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Explain a basic boat plumbing system.

Dec 7, 2012
51
Oday 22 Chattanooga
I am moving from the auto world to boats.

Someone explain the basics (parts, design) of a basic boat system. I would like this system to have the following:
1. Sink
2. Below deck shower
3. Toliet
4. Freshwater filter/pump into holding tank (this will not be a thru hull)

Can someone explain the parts or design of said system. I get confused on the need for pressurized vs. non. How to do that. Placement of pumps. Holding tanks, etc.
 
Dec 19, 2006
5,628
Hunter 36 Punta Gorda
Too Much

Get a book and can go on Raritan for info how holding tank with tiolet works.
 
Oct 25, 2011
572
Island Packet IP31 Lake St. Louis, Montreal
I am moving from the auto world to boats.

Someone explain the basics (parts, design) of a basic boat system. I would like this system to have the following:
1. Sink
2. Below deck shower
3. Toliet
4. Freshwater filter/pump into holding tank (this will not be a thru hull)

Can someone explain the parts or design of said system. I get confused on the need for pressurized vs. non. How to do that. Placement of pumps. Holding tanks, etc.
Pressurized water involves a pump between your water tank and the outlets (and some times and accumulator tank which is not mandatory but will reduce cycling for the pump) which maintains pressure in the water lines. Result: Open the tap and water starts to flow, just like at home.

Non pressurized wither means hand or foot pumps at each outlet or a small electic pump that is activated at the tap, i.e. click a switch.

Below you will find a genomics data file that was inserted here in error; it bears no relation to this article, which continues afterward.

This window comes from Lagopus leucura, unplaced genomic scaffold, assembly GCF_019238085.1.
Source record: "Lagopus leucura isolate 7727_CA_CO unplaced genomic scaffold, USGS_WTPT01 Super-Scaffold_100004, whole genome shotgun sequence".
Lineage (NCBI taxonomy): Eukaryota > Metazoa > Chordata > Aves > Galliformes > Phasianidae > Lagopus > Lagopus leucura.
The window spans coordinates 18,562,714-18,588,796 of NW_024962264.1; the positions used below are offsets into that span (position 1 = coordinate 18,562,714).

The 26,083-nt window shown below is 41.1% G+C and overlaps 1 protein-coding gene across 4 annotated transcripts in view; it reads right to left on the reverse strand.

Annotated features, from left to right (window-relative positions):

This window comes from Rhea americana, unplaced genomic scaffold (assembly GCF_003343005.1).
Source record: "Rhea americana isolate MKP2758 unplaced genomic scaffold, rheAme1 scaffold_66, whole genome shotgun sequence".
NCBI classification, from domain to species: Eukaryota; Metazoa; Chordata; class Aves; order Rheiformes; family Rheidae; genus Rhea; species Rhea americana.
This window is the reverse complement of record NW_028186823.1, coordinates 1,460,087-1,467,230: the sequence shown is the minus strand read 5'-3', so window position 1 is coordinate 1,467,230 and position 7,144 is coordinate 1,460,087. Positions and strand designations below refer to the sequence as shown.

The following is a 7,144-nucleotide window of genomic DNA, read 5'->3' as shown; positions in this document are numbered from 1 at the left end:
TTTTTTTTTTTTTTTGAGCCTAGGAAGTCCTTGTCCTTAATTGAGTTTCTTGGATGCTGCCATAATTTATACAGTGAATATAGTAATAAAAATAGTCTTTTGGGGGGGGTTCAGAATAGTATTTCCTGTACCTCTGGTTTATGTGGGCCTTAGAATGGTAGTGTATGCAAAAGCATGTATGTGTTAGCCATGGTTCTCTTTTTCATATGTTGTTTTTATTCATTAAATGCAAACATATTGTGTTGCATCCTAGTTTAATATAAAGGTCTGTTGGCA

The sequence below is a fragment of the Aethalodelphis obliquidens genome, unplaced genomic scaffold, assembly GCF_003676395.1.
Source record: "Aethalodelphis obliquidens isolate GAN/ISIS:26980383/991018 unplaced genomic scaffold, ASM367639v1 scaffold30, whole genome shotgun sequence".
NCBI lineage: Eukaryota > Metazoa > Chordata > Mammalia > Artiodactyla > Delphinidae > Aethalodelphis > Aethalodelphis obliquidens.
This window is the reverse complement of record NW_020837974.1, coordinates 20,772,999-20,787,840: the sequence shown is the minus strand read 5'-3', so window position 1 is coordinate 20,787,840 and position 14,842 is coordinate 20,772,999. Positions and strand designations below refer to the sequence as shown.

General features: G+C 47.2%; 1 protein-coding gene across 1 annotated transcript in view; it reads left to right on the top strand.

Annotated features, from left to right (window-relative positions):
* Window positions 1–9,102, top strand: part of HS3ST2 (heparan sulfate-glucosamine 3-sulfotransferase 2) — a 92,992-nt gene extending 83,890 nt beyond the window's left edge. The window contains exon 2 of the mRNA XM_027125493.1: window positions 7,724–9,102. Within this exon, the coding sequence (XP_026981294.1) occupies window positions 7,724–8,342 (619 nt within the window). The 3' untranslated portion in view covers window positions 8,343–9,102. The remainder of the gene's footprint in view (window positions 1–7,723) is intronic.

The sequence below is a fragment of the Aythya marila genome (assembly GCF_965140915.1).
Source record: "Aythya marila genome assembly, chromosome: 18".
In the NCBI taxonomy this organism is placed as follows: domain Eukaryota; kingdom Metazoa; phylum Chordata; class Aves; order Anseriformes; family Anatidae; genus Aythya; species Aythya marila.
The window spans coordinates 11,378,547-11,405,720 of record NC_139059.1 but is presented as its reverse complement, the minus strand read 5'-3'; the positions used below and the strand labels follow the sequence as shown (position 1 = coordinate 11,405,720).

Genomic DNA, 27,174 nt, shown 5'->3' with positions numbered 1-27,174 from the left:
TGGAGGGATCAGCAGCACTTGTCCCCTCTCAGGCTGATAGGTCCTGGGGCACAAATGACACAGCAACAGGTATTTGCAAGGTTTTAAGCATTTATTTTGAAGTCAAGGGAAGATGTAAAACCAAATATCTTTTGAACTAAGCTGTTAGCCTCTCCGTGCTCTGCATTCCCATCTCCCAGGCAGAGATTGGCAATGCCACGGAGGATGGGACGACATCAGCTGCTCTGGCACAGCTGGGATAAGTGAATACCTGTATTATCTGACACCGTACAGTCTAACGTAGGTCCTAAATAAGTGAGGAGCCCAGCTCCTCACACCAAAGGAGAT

Matt
 
Oct 26, 2005
2,057
- - Satellite Beach, FL.
Are you wanting all of this on a 22 foot boat?
I have a porta potty, hand pump and solar shower in the cockpit. Not much room for full up systems on our sized boats.
Think of it like "comfortable camping" but you're on the water where EVERYTHING is better!
 
Jun 6, 2006
6,983
currently boatless wishing Harrington Harbor North, MD
1. Sink
potable water from the storage tank and fresh water pump or sea water from a foot pump drains through a seacock to the ocean.
2. Below deck shower
potable water from the storage tank and fresh water pump is supplied to a faucet/shower head. It drains to either the bilge or a dedicated shower sump where it is pumped overboard (above the water line usually)
3. Toilet
sea water is taken through a seacock to the head (that is the nautical term for a toilet), you add your stuff and hand pump (creates a head hence the name) the stuff into a holding tank (black water). When the holding tank is full you either go to a pumpout station and get it sucked out through the pumpout port or you switch some valves and pump it out yourself with a macerator pump. Alternately you can have the head dump to sea directly. note that here are restrictions where you can dump to sea.
4. Freshwater filter/pump into holding tank (this will not be a thru hull)
The potable water storage tank supplies a filter and then a pump which plumbs to all the faucets on board. you would not pump into a holding tank with the potable water pump as that would be dumb. You already have a potable water tank and filling a black water holding tank with potable water is a waste of potable water. It either goes overboard or you use sea water.
 
May 24, 2004
6,207
CC 30 South Florida